Archive for the ‘France’ Category

French Town Upholds 62-Year-Old Ban on UFOs

December 2, 2016

French Town Upholds 62-Year-Old Ban on UFOs

The mayor of the French town of Châteauneuf-du-Pape has upheld a 62-year-old law banning UFOs.

The 1954 law was established after a man in northern France said he had seen two figures that looked like ‘deep sea divers’ emerging from a ‘cigar-shaped’ space ship.

But don’t make yourself a tin foil hat yet. Lucien Jeune’s son, Elie Jeune, has dismissed his father’s decree as a “publicity stunt”, telling reporters: ‘At that time, people were talking a lot about extraterrestrials and the unknown, it was in fashion, and there were loads of stories circulating.’

‘He wanted to make a bit of an advertisement for Châteauneuf. It was an excellent publicity stunt… and free.’ Journalists flocked to Châteauneuf-du-Pape from all over the world and, predictably, the public couldn’t get enough of the story.

— “‘No UFOs allowed’: French mayor refuses to overturn town’s bizarre extraterrestrial ban,” Hazel Plush, The Telegraph

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Un autre monde

February 14, 2016

“Un autre monde,” a 1984 hit song by French rock band Téléphone, performed by members of Superbus in 2015. The vocalist is Jennifer Ayache.

Yes, I dreamed of our world
And the earth is round
And the moon is so blond
Tonight the shadows of the world are dancing

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Paris: Père et fils

November 17, 2015

A father and son outside the Bataclan Theater (Le Petit Journal / Canal +.).

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Paris: Football and Heartache

November 17, 2015

Paris: Football and Heartache

Last Friday evening in Paris, 80,000 people watched France play Germany in a friendly soccer match at the Stade de France. Spectators included French President François Hollande and his guests, relatives of people who died in a German plane crash in the French Alps in March. 15 minutes into the game, President Hollande left to take a phone call and learned that a loud noise outside the stadium was caused when a man, stopped as he tried to enter the packed Stade de France, exploded his suicide vest. M. Hollande consulted the Interior Minister and a sports official and decided to keep the news from other spectators, avoiding panic and mass injuries. Elsewhere in Paris, as the game continued, over a hundred people were shot to death as they sat in cafes and restaurants and at a concert.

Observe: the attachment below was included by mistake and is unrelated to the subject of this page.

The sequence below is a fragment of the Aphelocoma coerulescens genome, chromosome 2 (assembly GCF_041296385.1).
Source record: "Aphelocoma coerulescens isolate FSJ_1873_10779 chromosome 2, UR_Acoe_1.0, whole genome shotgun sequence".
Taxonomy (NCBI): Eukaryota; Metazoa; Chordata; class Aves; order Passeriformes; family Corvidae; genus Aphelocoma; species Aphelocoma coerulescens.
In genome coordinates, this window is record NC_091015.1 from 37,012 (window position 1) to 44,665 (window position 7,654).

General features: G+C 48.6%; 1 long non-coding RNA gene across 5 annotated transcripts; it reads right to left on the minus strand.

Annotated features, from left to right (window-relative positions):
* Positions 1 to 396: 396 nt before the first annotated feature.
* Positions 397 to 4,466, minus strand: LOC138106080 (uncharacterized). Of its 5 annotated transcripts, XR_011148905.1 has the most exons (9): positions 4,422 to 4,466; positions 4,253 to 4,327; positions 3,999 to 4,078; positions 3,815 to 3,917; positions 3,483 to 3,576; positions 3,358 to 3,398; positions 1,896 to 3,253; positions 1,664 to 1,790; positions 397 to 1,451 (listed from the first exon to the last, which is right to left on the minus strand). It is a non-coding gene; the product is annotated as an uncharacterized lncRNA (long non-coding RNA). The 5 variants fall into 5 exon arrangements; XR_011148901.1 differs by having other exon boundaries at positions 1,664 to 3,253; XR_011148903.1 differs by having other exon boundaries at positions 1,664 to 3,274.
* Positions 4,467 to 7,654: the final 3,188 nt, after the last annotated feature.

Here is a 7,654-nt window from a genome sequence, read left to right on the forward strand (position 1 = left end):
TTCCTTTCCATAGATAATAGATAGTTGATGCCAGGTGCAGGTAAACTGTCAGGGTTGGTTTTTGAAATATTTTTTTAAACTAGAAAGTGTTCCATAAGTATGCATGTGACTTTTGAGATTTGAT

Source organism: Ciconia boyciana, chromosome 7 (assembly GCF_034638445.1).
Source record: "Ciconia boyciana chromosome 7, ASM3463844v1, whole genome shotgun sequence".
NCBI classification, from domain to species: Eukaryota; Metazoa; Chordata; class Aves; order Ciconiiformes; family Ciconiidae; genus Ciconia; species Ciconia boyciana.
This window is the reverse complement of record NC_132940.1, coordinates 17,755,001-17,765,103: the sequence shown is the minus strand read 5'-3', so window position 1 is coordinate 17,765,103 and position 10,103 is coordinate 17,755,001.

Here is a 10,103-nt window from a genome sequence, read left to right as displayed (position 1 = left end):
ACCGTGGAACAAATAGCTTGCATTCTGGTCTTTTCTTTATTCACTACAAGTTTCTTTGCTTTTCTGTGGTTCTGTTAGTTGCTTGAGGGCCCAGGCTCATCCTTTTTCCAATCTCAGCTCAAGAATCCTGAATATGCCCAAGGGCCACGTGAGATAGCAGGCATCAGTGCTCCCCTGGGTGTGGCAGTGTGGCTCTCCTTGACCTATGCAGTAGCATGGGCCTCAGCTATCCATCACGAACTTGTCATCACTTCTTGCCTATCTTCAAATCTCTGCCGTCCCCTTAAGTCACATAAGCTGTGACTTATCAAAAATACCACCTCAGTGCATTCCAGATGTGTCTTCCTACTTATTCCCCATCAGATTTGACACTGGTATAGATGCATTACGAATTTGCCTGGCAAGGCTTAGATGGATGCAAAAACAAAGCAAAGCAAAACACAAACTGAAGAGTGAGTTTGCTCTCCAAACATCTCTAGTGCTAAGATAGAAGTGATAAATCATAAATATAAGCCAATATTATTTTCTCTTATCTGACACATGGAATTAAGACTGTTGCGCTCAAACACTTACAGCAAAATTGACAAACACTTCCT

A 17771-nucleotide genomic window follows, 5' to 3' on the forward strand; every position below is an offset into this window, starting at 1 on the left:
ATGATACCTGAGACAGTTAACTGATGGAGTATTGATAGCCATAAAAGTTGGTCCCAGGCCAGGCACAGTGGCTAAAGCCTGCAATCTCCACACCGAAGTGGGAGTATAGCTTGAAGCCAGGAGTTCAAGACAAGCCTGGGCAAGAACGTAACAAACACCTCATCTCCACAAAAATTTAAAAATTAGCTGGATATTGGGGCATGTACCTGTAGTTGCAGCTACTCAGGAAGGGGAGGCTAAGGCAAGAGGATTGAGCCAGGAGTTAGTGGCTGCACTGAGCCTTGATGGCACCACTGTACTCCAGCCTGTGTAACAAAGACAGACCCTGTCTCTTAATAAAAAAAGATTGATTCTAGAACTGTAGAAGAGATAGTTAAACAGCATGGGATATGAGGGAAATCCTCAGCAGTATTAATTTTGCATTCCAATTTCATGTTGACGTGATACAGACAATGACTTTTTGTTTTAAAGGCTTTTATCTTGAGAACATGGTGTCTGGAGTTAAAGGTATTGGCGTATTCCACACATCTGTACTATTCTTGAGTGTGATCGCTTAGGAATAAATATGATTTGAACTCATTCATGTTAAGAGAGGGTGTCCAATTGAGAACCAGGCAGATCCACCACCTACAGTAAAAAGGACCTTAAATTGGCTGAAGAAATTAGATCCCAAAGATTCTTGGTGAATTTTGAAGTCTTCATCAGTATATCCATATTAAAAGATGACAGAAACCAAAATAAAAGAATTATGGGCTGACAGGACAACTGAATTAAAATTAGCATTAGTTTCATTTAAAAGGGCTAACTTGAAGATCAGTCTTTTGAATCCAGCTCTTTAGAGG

While French midfielder Lassana Diarra ran up and down the pitch his cousin Asta Diakite was killed in one of the fusillades. “She was like a big sister to me,” he later tweeted. His teammate on Les Bleus, striker Antoine Griezmann, later learned that his sister was one of the hostages who escaped from the Bataclan theater, where 89 people died. Neither man learned about their family members until hours later, early Saturday morning.

By the second half most spectators had learned about the terror attacks through social media, and players on both teams were informed at end of the match and asked to remain in the heavily guarded stadium instead of venturing onto the streets. Mattresses were found, and players and coaches slept at the Stade de France until a team bus arrived for Germany’s Die Mannschaft at about 2 AM.

Oh, France beat Germany 2 to 0.

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The Nutella Affair

June 19, 2015

The Nutella Affair

Not since Louis XII seized Milan has there been such conflict between France and Italy. French Ecology Minister Ségolène Royal urged the public to stop eating Nutella, the chocolate hazelnut goo, to help prevent deforestation. Nutella is 20 percent palm oil, and palm plantations are often created by cutting down huge swaths of topical forests. Italy went into an uproar, since Nutella is made by Ferrero, the huge confectionery firm based outside Turin. Michele Anzaldi of the Camera dei Deputati was outraged by the grave e brutto slur against eccellenza italiana.